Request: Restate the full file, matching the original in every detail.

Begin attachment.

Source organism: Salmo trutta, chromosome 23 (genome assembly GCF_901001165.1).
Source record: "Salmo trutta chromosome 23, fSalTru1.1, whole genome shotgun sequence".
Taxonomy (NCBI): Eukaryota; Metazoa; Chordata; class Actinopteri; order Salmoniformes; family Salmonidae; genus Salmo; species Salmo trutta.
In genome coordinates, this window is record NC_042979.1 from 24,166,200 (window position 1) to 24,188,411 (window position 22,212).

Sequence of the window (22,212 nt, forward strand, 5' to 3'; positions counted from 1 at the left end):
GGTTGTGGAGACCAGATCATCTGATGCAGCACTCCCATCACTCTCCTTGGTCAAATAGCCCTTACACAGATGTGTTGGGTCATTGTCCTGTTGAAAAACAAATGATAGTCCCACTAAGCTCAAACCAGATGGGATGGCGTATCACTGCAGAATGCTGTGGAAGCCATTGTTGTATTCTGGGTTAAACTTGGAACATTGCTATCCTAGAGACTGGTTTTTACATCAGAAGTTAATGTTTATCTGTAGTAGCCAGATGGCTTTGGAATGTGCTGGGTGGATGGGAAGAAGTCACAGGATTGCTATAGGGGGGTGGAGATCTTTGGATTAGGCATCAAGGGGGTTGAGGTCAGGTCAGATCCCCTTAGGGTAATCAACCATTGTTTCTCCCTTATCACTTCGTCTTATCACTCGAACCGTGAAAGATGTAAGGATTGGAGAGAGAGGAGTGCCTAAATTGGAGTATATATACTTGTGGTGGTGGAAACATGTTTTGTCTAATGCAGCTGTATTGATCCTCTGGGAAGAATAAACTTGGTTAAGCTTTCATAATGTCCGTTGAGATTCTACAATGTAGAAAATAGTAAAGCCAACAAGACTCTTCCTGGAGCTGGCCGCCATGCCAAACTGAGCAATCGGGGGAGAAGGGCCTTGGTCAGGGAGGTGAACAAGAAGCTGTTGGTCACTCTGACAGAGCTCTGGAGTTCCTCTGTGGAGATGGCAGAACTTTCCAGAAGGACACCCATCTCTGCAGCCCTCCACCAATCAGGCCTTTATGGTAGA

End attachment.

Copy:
Source organism: Salmo trutta, chromosome 23 (genome assembly GCF_901001165.1).
Source record: "Salmo trutta chromosome 23, fSalTru1.1, whole genome shotgun sequence".
Taxonomy (NCBI): Eukaryota; Metazoa; Chordata; class Actinopteri; order Salmoniformes; family Salmonidae; genus Salmo; species Salmo trutta.
In genome coordinates, this window is record NC_042979.1 from 24,166,200 (window position 1) to 24,188,411 (window position 22,212).

Sequence of the window (22,212 nt, forward strand, 5' to 3'; positions counted from 1 at the left end):
GGTTGTGGAGACCAGATCATCTGATGCAGCACTCCCATCACTCTCCTTGGTCAAATAGCCCTTACACAGATGTGTTGGGTCATTGTCCTGTTGAAAAACAAATGATAGTCCCACTAAGCTCAAACCAGATGGGATGGCGTATCACTGCAGAATGCTGTGGAAGCCATTGTTGTATTCTGGGTTAAACTTGGAACATTGCTATCCTAGAGACTGGTTTTTACATCAGAAGTTAATGTTTATCTGTAGTAGCCAGATGGCTTTGGAATGTGCTGGGTGGATGGGAAGAAGTCACAGGATTGCTATAGGGGGGTGGAGATCTTTGGATTAGGCATCAAGGGGGTTGAGGTCAGGTCAGATCCCCTTAGGGTAATCAACCATTGTTTCTCCCTTATCACTTCGTCTTATCACTCGAACCGTGAAAGATGTAAGGATTGGAGAGAGAGGAGTGCCTAAATTGGAGTATATATACTTGTGGTGGTGGAAACATGTTTTGTCTAATGCAGCTGTATTGATCCTCTGGGAAGAATAAACTTGGTTAAGCTTTCATAATGTCCGTTGAGATTCTACAATGTAGAAAATAGTAAAGCCAACAAGACTCTTCCTGGAGCTGGCCGCCATGCCAAACTGAGCAATCGGGGGAGAAGGGCCTTGGTCAGGGAGGTGAACAAGAAGCTGTTGGTCACTCTGACAGAGCTCTGGAGTTCCTCTGTGGAGATGGCAGAACTTTCCAGAAGGACACCCATCTCTGCAGCCCTCCACCAATCAGGCCTTTATGGTAGA